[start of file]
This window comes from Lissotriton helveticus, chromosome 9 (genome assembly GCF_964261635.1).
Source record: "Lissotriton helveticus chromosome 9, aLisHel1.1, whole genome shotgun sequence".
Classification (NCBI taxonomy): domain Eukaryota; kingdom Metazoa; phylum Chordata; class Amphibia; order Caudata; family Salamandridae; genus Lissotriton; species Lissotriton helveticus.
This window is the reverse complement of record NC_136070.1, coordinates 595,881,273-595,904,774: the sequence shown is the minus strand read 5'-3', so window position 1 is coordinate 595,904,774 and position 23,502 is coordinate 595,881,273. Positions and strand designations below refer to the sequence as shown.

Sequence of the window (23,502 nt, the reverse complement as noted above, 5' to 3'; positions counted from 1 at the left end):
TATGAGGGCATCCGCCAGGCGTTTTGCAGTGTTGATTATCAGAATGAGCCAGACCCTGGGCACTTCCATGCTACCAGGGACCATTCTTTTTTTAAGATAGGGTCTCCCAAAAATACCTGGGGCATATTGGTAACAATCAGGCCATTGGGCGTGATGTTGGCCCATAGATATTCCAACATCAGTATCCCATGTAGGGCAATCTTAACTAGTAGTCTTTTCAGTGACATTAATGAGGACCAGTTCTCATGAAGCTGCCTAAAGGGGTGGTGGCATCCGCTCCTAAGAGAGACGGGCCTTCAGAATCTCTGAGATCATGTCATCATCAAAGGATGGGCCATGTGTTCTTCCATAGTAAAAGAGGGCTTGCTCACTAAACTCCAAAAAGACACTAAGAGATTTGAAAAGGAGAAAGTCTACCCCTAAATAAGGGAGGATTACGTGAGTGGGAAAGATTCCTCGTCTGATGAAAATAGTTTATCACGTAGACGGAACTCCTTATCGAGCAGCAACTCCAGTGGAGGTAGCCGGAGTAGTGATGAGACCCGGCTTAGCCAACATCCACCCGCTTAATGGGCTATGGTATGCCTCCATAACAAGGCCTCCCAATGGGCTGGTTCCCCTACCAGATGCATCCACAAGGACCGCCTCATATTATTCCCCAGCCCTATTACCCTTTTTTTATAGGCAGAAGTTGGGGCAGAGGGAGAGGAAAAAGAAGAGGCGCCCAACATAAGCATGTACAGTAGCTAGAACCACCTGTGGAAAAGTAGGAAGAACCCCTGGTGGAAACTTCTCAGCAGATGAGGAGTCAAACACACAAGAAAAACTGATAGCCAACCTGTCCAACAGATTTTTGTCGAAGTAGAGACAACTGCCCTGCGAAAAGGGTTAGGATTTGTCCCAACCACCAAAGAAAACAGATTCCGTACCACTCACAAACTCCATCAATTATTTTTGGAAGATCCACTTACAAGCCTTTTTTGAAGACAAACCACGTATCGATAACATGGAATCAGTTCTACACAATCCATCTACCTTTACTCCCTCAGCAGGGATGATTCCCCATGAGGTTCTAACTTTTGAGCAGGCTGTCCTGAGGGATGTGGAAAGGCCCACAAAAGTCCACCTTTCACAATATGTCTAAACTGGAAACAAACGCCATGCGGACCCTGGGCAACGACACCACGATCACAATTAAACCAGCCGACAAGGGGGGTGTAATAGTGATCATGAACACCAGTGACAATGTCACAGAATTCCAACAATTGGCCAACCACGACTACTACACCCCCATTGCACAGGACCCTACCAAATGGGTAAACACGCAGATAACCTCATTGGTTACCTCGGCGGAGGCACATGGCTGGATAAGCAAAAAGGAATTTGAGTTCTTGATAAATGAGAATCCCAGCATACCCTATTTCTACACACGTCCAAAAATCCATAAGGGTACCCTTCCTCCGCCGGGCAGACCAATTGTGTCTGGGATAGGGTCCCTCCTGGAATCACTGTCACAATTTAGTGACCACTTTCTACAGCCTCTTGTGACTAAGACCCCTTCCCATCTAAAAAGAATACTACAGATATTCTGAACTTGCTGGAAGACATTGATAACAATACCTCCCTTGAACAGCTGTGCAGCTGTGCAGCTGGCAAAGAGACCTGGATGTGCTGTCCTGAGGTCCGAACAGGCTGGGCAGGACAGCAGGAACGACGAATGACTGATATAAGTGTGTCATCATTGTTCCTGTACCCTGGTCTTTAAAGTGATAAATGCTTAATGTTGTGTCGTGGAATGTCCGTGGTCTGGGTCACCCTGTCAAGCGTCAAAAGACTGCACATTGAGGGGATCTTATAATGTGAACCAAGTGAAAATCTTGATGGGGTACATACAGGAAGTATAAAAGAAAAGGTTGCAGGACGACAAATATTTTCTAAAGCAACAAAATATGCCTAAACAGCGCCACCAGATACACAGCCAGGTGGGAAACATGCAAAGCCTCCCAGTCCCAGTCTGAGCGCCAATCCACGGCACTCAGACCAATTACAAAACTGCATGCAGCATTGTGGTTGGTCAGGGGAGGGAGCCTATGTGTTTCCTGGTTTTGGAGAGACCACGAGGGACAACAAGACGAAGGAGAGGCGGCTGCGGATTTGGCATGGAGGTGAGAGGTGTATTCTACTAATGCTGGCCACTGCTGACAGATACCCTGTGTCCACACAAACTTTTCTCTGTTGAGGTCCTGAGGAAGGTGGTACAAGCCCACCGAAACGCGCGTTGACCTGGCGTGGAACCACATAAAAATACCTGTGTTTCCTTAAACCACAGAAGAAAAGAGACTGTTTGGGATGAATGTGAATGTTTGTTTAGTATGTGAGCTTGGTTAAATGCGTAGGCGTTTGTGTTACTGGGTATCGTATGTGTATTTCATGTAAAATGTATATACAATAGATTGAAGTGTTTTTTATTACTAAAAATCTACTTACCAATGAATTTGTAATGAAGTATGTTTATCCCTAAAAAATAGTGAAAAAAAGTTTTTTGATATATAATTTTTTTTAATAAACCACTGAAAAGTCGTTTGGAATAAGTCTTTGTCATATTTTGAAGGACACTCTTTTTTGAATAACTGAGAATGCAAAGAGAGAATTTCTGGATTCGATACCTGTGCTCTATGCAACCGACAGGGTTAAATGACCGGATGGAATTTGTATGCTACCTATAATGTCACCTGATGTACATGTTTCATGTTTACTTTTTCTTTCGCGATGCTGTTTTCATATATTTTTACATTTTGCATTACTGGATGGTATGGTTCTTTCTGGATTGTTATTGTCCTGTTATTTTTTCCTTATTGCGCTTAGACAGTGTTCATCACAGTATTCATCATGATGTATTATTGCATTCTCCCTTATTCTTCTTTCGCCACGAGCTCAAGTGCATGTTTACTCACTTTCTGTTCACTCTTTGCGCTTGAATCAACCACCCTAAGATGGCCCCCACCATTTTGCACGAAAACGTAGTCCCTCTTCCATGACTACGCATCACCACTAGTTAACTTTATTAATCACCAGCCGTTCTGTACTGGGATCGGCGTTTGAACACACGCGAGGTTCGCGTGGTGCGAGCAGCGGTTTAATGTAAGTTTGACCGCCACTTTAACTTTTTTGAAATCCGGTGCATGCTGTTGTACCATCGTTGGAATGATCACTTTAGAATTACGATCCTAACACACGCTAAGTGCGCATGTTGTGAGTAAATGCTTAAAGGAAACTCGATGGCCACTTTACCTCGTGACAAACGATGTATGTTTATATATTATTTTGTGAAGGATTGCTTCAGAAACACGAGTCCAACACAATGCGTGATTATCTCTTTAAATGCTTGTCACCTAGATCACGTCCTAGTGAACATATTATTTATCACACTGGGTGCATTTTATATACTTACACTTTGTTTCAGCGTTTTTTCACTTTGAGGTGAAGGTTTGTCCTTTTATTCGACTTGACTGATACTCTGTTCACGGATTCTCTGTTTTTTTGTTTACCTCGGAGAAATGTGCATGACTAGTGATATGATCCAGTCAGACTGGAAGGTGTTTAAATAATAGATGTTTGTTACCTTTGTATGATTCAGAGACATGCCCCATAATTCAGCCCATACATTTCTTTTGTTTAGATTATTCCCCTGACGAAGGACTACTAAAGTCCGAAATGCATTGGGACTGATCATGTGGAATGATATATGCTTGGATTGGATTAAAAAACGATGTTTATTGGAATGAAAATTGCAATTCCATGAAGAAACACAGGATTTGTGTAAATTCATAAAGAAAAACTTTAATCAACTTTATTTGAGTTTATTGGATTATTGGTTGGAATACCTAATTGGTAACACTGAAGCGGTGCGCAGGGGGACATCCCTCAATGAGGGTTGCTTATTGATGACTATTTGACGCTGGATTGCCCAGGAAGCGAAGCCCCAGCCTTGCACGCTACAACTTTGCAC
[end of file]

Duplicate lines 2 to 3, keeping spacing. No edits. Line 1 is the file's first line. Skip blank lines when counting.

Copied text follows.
Source record: "Lissotriton helveticus chromosome 9, aLisHel1.1, whole genome shotgun sequence".
Classification (NCBI taxonomy): domain Eukaryota; kingdom Metazoa; phylum Chordata; class Amphibia; order Caudata; family Salamandridae; genus Lissotriton; species Lissotriton helveticus.